Review: Dog Act

It's the end of the world as we know it, and this meta-vaudeville feels fine.

APOCALYPSE BOW WOW Wight, left, pretends he's a dog in the ruins of civilization.

APOCALYPSE BOW WOW Wight, left, pretends he's a dog in the ruins of civilization. Photograph: Isaiah Tanenbaum

Time Out Ratings :

<strong>Rating: </strong>3/5

Liz Duffy Adams clearly loves the language of old plays. She adorned her lusty historical comedy Or, with Restoration folderol and now even her dystopian fantasy Dog Act swaggers around in borrowed Elizabethan finery. This passion for the poetic propels her texts through Shakespearian neologisms ("It scramooshed!" shouts a ruffian as his prey runs off), swooping iambs and modern, pizzicato vulgarity. Adams has the chops for these ambitious, language-based frolics, so even if this particular production feels a bit too long and rather dramaturgically...scramooshed, you have hope that the next one may be great.

In our not-so-distant future, apocalypse has come, and the only surviving form of entertainment is itinerant vaudeville. (Did the radiation make the tired old form rise from the dead? Details remain unclear.) Our heroine is Zetta (Lori E. Parquet), a tatty impresario pushing her wagon-cum-stage and aided in all things by her trusty sidekick, a human-identifying-as-canine called Dog (Chris Wight). The story is essentially a buddies-on-the-road drama: The two meet new companions, elude a band of ruthless scavengers and press on to an uncertain goal.

The real unlikely pairing here, of course, is the hyperliterary verbiage and the annihilated terrain. (The aesthetic is a close cousin to steampunk, with that same touching faith that utter societal devastation will clear the way for awesome retro outfits.) Some patchwork linguistic textures work wonderfully, but Adams relies too frequently on characters coaxing one another out of sullen moods with a song and, as expositor, she stays almost dangerously aloof. The production is uneven as well. Paquette takes to Adams-speak like it's her native tongue and minuscule Becky Byers excels as a feral storyteller, but the others (especially during their vaudeville bits) lack confidence. Director Kelly O'Donnell's scrappy production frequently has to strain for its rollicking tone, and nothing wears badly like effortful rollicking. Yet I found I never lost patience with it, perhaps because of Adams & Co.'s  palpable goodwill. The show's charm lies in that insistent love of all things theatrical; if you're susceptible to that type of puppyish enthusiasm, Dog Act will paw its way into your good graces.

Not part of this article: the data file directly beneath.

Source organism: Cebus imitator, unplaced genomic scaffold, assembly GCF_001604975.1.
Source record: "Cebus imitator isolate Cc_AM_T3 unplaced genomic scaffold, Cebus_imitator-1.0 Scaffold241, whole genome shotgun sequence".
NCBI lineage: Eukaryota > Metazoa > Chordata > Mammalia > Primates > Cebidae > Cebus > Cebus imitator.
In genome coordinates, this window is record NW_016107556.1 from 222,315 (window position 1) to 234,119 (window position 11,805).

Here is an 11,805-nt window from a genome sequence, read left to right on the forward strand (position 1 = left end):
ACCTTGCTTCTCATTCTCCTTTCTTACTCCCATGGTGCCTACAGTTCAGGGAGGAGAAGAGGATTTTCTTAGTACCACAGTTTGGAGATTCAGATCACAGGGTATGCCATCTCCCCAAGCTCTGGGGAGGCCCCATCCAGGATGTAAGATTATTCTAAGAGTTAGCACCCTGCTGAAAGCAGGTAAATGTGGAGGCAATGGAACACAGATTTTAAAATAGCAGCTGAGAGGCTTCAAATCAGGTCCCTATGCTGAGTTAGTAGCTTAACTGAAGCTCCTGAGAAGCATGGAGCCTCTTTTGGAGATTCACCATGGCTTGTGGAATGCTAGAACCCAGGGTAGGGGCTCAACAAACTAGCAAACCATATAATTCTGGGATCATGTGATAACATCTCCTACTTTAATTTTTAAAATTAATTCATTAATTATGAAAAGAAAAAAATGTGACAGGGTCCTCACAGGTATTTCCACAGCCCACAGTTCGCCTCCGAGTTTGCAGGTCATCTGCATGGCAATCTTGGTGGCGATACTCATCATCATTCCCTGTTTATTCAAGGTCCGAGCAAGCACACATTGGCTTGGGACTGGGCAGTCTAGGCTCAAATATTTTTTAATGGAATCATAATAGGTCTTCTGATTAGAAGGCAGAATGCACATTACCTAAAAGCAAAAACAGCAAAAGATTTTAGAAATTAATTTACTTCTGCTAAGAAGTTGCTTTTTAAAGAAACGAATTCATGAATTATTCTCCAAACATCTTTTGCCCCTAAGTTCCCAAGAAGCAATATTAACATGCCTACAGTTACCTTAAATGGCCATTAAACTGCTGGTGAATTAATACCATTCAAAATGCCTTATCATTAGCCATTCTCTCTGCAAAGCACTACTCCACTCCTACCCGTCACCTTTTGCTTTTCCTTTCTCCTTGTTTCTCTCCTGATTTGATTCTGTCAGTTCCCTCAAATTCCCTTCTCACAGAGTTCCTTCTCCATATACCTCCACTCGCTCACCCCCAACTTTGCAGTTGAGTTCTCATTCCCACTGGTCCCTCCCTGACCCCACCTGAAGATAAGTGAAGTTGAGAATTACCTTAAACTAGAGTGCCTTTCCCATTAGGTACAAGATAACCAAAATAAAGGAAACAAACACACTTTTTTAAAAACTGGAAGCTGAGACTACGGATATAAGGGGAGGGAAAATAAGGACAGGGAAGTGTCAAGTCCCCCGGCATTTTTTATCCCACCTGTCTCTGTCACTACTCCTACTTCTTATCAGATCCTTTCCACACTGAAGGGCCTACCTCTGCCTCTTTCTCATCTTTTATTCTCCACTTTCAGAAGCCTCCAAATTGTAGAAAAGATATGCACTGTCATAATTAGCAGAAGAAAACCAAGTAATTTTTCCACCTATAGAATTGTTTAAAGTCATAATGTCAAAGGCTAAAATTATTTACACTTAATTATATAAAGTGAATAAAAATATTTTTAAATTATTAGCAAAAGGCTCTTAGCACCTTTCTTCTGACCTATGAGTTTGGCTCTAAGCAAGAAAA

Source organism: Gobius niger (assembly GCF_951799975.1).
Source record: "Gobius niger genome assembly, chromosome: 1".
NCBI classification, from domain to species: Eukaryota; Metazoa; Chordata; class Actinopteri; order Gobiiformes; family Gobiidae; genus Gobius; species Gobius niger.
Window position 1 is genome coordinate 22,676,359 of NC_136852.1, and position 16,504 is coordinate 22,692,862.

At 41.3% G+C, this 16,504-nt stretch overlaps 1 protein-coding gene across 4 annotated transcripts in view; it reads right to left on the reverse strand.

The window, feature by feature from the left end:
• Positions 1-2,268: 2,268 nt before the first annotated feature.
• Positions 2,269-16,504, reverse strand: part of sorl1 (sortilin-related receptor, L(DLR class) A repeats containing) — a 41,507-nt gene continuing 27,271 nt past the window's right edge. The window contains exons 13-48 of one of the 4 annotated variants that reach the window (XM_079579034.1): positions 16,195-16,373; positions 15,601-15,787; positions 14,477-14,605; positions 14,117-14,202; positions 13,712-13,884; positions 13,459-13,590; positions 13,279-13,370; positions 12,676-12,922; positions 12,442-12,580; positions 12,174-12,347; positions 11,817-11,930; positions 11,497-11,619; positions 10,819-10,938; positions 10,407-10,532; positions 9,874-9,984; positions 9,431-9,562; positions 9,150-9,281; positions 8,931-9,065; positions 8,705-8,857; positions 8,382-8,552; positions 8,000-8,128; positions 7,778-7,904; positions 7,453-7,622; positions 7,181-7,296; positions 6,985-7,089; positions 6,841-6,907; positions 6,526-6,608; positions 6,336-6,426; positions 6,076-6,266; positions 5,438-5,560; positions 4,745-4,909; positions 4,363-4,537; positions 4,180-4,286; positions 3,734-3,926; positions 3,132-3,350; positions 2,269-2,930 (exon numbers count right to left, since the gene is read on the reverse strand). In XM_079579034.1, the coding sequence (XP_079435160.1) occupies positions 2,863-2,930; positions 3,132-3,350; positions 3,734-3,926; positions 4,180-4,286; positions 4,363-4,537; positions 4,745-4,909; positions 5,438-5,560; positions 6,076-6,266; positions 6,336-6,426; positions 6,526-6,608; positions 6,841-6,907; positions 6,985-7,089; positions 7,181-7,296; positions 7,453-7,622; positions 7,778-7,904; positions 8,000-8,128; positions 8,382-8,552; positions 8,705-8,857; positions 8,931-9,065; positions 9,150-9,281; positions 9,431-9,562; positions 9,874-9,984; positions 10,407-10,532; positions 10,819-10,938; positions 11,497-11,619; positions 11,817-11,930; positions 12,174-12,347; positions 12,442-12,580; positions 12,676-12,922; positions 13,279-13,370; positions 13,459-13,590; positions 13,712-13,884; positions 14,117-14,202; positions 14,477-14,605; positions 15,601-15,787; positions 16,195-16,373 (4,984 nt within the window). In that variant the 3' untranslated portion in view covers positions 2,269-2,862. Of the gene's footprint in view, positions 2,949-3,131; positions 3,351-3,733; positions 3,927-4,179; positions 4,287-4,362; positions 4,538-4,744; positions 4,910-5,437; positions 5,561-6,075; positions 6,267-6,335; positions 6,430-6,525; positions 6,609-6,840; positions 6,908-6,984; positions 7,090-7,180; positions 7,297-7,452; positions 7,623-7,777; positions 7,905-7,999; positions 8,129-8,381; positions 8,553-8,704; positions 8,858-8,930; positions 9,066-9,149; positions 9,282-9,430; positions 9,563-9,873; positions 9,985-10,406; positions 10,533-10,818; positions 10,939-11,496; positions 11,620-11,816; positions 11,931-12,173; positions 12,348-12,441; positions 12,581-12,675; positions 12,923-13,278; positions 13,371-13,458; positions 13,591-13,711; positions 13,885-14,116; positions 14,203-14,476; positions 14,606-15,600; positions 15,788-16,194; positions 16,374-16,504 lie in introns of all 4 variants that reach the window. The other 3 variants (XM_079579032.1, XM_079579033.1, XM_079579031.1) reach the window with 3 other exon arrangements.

See more Theater reviews

Clemente Soto Vlez Cultural Center (see the Off-Off List). By Liz Duffy Adams. Dir. Kelly O'Donnell. With ensemble cast. 2hrs. One intermission.